Antoine Bristielle is an associate professor of social sciences, doctoral student at Sciences Po Grenoble.
Tristan Guerra is a doctoral student at Sciences Po Grenoble.
When a democratic regime is going through an acute crisis, the public authorities need more than usual broad popular support in order to establish the legitimacy of decisions which can temporarily restrict the freedoms of citizens. The results of the barometer of political confidence, published on a regular basis by CEVIPOF, confirmed that in these times of health emergency, the President of the Republic as well as the government did not manage to generate such significant confidence within of the population than what can be seen in our European neighbors.
How to explain this French exception?
The first interpretations of this distrust were soon heard. “Severe”, “bougons”, “distrustful”, even even “irresponsible”, deprecative adjectives rain down to describe the critical attitude of the French. Conversely, among our neighbors, the coronavirus crisis has generated a significant revival of popularity for the governments in place, which would demonstrate their “maturity”, their “discernment”, and their ability to rally behind the flag to form the sacred union against the virus. Without questioning the shortcomings of the French executive in its management of the crisis, it is indeed destabilizing to note that heads of state or government such as Boris Johnson, Giuseppe Conte or even, to a lesser extent, Donald Trump , arouse more support than Emmanuel Macron, when their management of the crisis is sometimes even more hazardous.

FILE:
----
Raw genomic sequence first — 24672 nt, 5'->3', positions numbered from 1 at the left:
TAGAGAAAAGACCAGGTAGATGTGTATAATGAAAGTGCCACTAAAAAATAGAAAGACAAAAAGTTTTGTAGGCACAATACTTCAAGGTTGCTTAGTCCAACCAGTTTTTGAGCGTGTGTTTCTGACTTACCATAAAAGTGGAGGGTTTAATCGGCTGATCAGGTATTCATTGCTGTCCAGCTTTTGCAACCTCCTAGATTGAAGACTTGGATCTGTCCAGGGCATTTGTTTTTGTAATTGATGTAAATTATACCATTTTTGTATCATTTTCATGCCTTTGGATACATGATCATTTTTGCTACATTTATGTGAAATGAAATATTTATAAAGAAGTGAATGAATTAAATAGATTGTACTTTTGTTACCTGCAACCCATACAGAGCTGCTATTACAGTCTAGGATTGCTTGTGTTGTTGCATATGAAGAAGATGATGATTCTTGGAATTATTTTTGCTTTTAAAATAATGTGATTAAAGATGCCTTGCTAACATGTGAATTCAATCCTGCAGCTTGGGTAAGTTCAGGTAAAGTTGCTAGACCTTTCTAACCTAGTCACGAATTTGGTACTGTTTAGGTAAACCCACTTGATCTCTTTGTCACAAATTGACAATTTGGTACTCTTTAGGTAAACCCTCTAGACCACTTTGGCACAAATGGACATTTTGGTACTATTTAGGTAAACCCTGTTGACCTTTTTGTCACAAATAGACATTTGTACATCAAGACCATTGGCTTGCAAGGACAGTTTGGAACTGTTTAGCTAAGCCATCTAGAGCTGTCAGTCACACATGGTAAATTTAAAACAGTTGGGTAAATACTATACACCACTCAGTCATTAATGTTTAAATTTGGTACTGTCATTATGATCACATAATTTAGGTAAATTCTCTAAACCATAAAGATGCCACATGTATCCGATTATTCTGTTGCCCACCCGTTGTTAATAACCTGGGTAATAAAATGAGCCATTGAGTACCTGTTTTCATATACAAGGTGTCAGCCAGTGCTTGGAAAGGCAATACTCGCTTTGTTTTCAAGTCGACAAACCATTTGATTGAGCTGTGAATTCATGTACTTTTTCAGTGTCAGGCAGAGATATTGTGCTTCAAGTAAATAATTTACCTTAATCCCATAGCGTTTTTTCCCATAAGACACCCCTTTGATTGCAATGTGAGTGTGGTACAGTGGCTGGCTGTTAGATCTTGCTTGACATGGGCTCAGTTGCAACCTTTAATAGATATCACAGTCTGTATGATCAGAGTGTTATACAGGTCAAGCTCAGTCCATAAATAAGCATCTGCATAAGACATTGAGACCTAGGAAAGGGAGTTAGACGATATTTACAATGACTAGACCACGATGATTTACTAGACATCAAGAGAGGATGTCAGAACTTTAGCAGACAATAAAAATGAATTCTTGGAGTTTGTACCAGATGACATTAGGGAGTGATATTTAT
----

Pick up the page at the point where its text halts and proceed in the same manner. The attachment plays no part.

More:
Political support in trompe-l’oeil
To understand the low confidence that the French president is currently suffering from, it must be remembered that his election in 2017 rests on a particularly reduced social base: the 66% of votes obtained in the second round of the presidential election is explained more by the rejection of Marine Le Pen only by the adhesion to the project of the candidate of En Marche. The base of real support for Emmanuel Macron is on the contrary much better captured in the 24% of votes obtained in the first round of the presidential election in 2017 and in the 22% in the European elections in 2019.
Political trust keeps above all a partisan aspect.
Political trust, above all, retains a partisan aspect. Rather than the psychologizing and essentialist considerations on the traits of the French, the best explanation for confidence in the executive is also the simplest: LREM sympathizers have confidence in the government, unlike those who support the oppositions. In a survey by the IFOP carried out after the last speech by the president, barely 22% of voters close to Insubordinate France and 20% of those of the National Rally declared that they had confidence in the government to deal effectively with the coronavirus, when confidence manifested itself in almost 90% of the sympathizers of the Republic on the march.